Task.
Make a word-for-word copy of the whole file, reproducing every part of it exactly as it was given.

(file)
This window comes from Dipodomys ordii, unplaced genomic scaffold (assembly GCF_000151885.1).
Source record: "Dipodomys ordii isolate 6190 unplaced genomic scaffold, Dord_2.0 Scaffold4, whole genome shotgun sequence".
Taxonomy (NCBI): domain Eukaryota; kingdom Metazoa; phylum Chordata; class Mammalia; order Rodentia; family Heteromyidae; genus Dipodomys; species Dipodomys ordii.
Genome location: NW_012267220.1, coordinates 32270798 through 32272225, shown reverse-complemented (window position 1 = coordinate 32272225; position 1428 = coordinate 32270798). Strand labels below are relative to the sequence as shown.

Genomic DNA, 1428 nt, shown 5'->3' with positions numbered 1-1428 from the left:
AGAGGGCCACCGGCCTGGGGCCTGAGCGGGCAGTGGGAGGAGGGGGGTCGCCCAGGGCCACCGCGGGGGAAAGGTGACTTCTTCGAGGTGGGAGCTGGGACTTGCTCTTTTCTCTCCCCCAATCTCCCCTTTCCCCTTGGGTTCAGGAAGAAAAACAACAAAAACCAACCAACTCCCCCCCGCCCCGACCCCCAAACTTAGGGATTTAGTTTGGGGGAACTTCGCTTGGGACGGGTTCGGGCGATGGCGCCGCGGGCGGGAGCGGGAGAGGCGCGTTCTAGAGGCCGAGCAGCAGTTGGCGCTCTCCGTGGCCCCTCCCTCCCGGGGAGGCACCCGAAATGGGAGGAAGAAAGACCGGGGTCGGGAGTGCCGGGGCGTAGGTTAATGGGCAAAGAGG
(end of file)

This window comes from Dipodomys ordii, unplaced genomic scaffold (assembly GCF_000151885.1).
Source record: "Dipodomys ordii isolate 6190 unplaced genomic scaffold, Dord_2.0 Scaffold4, whole genome shotgun sequence".
Taxonomy (NCBI): domain Eukaryota; kingdom Metazoa; phylum Chordata; class Mammalia; order Rodentia; family Heteromyidae; genus Dipodomys; species Dipodomys ordii.
Genome location: NW_012267220.1, coordinates 32270798 through 32272225, shown reverse-complemented (window position 1 = coordinate 32272225; position 1428 = coordinate 32270798). Strand labels below are relative to the sequence as shown.

Genomic DNA, 1428 nt, shown 5'->3' with positions numbered 1-1428 from the left:
AGAGGGCCACCGGCCTGGGGCCTGAGCGGGCAGTGGGAGGAGGGGGGTCGCCCAGGGCCACCGCGGGGGAAAGGTGACTTCTTCGAGGTGGGAGCTGGGACTTGCTCTTTTCTCTCCCCCAATCTCCCCTTTCCCCTTGGGTTCAGGAAGAAAAACAACAAAAACCAACCAACTCCCCCCCGCCCCGACCCCCAAACTTAGGGATTTAGTTTGGGGGAACTTCGCTTGGGACGGGTTCGGGCGATGGCGCCGCGGGCGGGAGCGGGAGAGGCGCGTTCTAGAGGCCGAGCAGCAGTTGGCGCTCTCCGTGGCCCCTCCCTCCCGGGGAGGCACCCGAAATGGGAGGAAGAAAGACCGGGGTCGGGAGTGCCGGGGCGTAGGTTAATGGGCAAAGAGG